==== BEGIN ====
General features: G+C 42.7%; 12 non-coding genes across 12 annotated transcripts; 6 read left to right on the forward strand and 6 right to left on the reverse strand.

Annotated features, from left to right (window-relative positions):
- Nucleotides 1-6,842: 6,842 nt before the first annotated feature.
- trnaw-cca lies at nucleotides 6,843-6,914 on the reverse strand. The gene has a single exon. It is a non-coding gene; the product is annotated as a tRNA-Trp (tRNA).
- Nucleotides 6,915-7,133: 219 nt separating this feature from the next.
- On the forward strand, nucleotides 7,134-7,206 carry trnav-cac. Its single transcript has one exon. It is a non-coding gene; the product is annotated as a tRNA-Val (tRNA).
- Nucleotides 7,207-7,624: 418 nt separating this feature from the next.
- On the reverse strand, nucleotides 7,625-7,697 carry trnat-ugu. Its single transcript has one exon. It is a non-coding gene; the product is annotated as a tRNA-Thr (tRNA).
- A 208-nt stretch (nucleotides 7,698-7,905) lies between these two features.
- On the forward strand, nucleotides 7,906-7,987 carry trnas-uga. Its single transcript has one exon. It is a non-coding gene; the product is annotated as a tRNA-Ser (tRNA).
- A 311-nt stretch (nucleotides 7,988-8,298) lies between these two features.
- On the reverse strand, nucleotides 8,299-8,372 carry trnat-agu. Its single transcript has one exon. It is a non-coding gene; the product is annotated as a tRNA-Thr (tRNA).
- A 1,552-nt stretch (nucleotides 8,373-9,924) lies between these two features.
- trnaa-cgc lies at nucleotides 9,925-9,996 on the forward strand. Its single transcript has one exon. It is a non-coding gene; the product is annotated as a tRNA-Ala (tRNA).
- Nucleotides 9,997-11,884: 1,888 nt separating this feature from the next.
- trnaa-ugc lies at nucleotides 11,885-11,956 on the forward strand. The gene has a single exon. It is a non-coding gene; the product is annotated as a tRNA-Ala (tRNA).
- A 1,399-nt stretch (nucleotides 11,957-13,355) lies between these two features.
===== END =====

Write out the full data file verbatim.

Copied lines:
General features: G+C 42.7%; 12 non-coding genes across 12 annotated transcripts; 6 read left to right on the forward strand and 6 right to left on the reverse strand.

Annotated features, from left to right (window-relative positions):
- Nucleotides 1-6,842: 6,842 nt before the first annotated feature.
- trnaw-cca lies at nucleotides 6,843-6,914 on the reverse strand. The gene has a single exon. It is a non-coding gene; the product is annotated as a tRNA-Trp (tRNA).
- Nucleotides 6,915-7,133: 219 nt separating this feature from the next.
- On the forward strand, nucleotides 7,134-7,206 carry trnav-cac. Its single transcript has one exon. It is a non-coding gene; the product is annotated as a tRNA-Val (tRNA).
- Nucleotides 7,207-7,624: 418 nt separating this feature from the next.
- On the reverse strand, nucleotides 7,625-7,697 carry trnat-ugu. Its single transcript has one exon. It is a non-coding gene; the product is annotated as a tRNA-Thr (tRNA).
- A 208-nt stretch (nucleotides 7,698-7,905) lies between these two features.
- On the forward strand, nucleotides 7,906-7,987 carry trnas-uga. Its single transcript has one exon. It is a non-coding gene; the product is annotated as a tRNA-Ser (tRNA).
- A 311-nt stretch (nucleotides 7,988-8,298) lies between these two features.
- On the reverse strand, nucleotides 8,299-8,372 carry trnat-agu. Its single transcript has one exon. It is a non-coding gene; the product is annotated as a tRNA-Thr (tRNA).
- A 1,552-nt stretch (nucleotides 8,373-9,924) lies between these two features.
- trnaa-cgc lies at nucleotides 9,925-9,996 on the forward strand. Its single transcript has one exon. It is a non-coding gene; the product is annotated as a tRNA-Ala (tRNA).
- Nucleotides 9,997-11,884: 1,888 nt separating this feature from the next.
- trnaa-ugc lies at nucleotides 11,885-11,956 on the forward strand. The gene has a single exon. It is a non-coding gene; the product is annotated as a tRNA-Ala (tRNA).
- A 1,399-nt stretch (nucleotides 11,957-13,355) lies between these two features.